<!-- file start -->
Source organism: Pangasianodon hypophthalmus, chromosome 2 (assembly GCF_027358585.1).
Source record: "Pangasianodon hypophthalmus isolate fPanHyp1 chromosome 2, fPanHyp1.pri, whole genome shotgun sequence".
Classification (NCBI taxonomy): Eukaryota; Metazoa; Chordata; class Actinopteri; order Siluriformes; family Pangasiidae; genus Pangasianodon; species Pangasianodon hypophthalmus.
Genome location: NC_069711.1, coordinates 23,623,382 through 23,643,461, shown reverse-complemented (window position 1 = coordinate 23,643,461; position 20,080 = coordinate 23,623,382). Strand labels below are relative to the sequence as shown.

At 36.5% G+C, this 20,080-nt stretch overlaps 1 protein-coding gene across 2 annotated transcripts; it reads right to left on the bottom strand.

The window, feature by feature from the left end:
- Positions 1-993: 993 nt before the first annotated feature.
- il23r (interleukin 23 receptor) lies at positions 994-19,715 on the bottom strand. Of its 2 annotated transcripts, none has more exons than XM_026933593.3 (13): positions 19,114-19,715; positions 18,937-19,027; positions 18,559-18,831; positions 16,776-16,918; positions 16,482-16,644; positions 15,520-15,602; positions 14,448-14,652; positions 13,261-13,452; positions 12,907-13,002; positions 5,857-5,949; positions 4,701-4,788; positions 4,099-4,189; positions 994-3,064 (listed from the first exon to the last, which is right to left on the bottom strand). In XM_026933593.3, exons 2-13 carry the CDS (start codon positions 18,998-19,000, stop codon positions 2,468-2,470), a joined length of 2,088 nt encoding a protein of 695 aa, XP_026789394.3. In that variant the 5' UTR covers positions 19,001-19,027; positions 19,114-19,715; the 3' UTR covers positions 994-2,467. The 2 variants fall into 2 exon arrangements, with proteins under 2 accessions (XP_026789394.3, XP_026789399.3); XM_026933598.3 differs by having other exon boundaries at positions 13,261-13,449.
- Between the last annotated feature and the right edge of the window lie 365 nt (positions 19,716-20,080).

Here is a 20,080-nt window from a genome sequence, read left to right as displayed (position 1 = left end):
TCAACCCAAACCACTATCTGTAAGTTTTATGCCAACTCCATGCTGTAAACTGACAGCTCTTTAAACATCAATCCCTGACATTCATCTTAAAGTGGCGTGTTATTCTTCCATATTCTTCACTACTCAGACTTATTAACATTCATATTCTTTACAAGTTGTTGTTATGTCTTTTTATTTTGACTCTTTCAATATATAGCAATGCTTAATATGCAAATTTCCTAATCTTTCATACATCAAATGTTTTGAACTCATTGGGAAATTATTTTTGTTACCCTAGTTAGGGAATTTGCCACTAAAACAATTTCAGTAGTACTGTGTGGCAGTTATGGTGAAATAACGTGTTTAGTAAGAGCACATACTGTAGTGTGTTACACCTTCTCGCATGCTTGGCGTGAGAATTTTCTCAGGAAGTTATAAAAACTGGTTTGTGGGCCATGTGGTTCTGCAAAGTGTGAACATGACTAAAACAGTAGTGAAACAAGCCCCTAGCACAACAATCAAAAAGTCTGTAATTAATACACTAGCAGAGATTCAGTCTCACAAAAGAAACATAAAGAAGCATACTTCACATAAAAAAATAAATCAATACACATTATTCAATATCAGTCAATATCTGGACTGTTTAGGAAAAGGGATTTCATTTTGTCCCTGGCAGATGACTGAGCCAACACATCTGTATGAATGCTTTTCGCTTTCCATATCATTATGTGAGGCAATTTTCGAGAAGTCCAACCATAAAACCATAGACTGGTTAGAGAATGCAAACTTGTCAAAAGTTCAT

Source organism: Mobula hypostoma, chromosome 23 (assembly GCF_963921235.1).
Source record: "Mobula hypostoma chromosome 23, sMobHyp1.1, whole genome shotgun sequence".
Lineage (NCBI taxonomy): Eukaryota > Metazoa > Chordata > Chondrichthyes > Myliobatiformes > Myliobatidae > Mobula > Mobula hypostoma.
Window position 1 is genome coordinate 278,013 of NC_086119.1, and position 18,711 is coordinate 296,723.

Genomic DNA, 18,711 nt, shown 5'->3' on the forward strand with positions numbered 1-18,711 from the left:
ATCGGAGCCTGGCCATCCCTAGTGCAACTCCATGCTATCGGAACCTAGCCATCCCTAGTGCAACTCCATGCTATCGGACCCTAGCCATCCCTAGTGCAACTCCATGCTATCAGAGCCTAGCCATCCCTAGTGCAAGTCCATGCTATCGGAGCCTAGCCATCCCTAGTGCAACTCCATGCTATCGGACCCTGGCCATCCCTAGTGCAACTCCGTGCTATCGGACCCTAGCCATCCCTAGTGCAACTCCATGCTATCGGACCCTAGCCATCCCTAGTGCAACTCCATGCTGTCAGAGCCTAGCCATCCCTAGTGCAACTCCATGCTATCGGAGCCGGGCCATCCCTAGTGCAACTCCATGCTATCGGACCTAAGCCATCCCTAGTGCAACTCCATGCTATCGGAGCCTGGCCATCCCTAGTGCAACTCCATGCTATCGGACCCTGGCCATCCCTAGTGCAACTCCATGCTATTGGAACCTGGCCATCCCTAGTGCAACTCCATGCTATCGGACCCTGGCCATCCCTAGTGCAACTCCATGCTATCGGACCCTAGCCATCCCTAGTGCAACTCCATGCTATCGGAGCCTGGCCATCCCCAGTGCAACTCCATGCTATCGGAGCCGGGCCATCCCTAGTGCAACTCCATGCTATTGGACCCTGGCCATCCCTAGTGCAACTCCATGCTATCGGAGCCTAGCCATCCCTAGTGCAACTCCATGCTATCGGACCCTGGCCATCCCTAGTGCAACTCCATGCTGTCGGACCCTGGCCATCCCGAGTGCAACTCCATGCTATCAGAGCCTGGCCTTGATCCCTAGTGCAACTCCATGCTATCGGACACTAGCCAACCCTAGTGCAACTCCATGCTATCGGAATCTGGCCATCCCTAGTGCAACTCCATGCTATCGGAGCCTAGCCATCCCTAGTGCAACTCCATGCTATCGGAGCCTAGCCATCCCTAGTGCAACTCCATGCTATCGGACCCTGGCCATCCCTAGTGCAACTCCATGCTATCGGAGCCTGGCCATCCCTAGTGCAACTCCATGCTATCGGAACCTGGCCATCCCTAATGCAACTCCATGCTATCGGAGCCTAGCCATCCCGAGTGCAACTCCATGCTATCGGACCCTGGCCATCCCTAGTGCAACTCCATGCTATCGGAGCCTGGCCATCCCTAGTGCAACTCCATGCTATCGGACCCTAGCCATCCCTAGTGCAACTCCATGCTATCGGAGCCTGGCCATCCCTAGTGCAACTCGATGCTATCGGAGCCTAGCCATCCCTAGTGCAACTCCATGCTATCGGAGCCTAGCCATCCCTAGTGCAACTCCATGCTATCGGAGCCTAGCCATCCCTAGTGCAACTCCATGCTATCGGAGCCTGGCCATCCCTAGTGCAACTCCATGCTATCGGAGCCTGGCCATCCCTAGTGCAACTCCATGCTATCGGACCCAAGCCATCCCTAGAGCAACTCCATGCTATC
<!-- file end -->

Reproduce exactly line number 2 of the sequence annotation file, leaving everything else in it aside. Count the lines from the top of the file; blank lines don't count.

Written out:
Source record: "Pangasianodon hypophthalmus isolate fPanHyp1 chromosome 2, fPanHyp1.pri, whole genome shotgun sequence".